The choices are bewildering. Hang in there. Keep reading. Keep asking questions. Keep interviewing assistants. :D

Hope this helps!

It does help. It will be mainly for pistol, at least for the next couple of years. So I take it something like the lee classic turret press will be the better choice.

I guess I can buy that and wait until I can get the abc's of reloading to find out what else would be needed other than dies. Just don't want to pass on the discount I can get ($50) with cabelas for now. Probably not that great of a savings, but what do I know :p

THe Dove
December 9, 2009, 07:21 PM
My advice is get the RCBS Supreme kit and start there. (Heck, I wish I would have had that oportunity for $250 18 or so years ago when I started)..... But, for danged sure I like the bakini clad assistant interviewin' idea as well!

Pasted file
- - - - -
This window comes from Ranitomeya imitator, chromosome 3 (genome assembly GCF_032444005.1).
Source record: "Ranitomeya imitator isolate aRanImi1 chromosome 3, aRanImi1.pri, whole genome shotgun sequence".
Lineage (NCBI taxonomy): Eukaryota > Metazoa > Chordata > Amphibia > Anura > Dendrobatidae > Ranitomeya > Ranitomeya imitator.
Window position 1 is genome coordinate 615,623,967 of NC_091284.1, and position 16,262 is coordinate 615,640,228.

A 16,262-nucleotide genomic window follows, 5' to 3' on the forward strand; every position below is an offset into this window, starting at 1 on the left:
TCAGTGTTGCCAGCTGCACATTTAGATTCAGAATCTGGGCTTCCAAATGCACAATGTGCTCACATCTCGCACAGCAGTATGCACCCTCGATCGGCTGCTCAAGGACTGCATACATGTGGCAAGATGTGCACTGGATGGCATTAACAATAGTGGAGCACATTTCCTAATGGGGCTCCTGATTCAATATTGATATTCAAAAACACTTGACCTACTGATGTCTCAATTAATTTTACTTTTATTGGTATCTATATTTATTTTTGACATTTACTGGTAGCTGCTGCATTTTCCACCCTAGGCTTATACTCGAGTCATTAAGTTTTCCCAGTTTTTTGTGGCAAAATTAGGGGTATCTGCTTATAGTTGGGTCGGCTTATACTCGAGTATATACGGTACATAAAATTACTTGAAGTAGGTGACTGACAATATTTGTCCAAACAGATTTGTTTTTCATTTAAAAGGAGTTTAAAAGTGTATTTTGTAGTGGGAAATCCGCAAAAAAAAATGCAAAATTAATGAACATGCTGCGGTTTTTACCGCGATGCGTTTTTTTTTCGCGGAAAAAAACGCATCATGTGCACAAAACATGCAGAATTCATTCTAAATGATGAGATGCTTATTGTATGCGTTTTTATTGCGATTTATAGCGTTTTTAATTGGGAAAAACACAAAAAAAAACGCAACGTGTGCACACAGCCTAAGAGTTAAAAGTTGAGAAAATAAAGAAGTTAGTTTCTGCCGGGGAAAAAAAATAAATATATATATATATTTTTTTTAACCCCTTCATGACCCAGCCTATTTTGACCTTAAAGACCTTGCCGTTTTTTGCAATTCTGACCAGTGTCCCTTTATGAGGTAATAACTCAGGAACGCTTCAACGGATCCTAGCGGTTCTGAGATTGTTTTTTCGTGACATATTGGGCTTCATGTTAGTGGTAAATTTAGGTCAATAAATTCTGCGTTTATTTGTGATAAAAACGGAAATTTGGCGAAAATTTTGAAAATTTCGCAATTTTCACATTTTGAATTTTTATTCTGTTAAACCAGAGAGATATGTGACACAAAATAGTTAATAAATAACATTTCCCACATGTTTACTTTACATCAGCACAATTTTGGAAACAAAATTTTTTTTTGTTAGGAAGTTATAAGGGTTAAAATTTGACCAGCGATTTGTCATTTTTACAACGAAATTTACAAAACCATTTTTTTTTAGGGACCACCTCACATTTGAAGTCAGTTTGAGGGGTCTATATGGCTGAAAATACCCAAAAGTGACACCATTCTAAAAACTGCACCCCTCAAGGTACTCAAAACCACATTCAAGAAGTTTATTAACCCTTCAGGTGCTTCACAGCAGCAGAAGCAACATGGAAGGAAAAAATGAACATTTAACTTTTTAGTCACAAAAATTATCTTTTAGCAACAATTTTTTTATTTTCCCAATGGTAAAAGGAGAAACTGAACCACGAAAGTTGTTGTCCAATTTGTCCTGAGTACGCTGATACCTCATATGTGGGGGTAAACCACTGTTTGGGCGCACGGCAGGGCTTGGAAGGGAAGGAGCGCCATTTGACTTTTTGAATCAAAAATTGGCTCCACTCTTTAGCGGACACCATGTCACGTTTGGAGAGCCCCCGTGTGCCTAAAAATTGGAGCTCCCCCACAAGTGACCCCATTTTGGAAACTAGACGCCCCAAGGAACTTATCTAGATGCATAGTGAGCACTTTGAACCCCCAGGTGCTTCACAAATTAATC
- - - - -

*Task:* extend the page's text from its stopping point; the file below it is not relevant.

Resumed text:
The Dove

billsnogo
December 11, 2009, 12:52 PM
Thanks all for the suggestions and help.

I picked up the ABC's of reloading from my library and headed to Cabelas to get the Lee Classic turret kit. http://www.cabelas.com/cabelas/en/templates/links/link.jsp?id=0044122216337a&type=product&cmCat=SEARCH_all&returnPage=search-results1.jsp&Ntt=lee+classic+turret&Ntk=Product_liberal&sort=all&Go.y=0&_D%3AhasJS=+&N=0&_D%3Asort=+&Nty=1&hasJS=true&_DARGS=%2Fcabelas%2Fen%2Fcommon%2Fsearch%2Fsearch-box.jsp.form1&Go.x=0&_dyncharset=ISO-8859-1

I want that one because if I get that and a set of the deluxe dies for 9mm, the total will be $227, and I have a $50 off coupon (club card deal), so I can get all that for $177. I didn't think that was too bad of a deal.

I didn't see it and asked if they carried it in the store? The guy said he could order it in, as my coupon can not be used for online purchases. So I should have it by next week.

I also picked up some clays powder, recommended by the employee behind the counter that also reloads. He also was kind enough to hand over 1k of CCI small pistol primers! They are in stock again!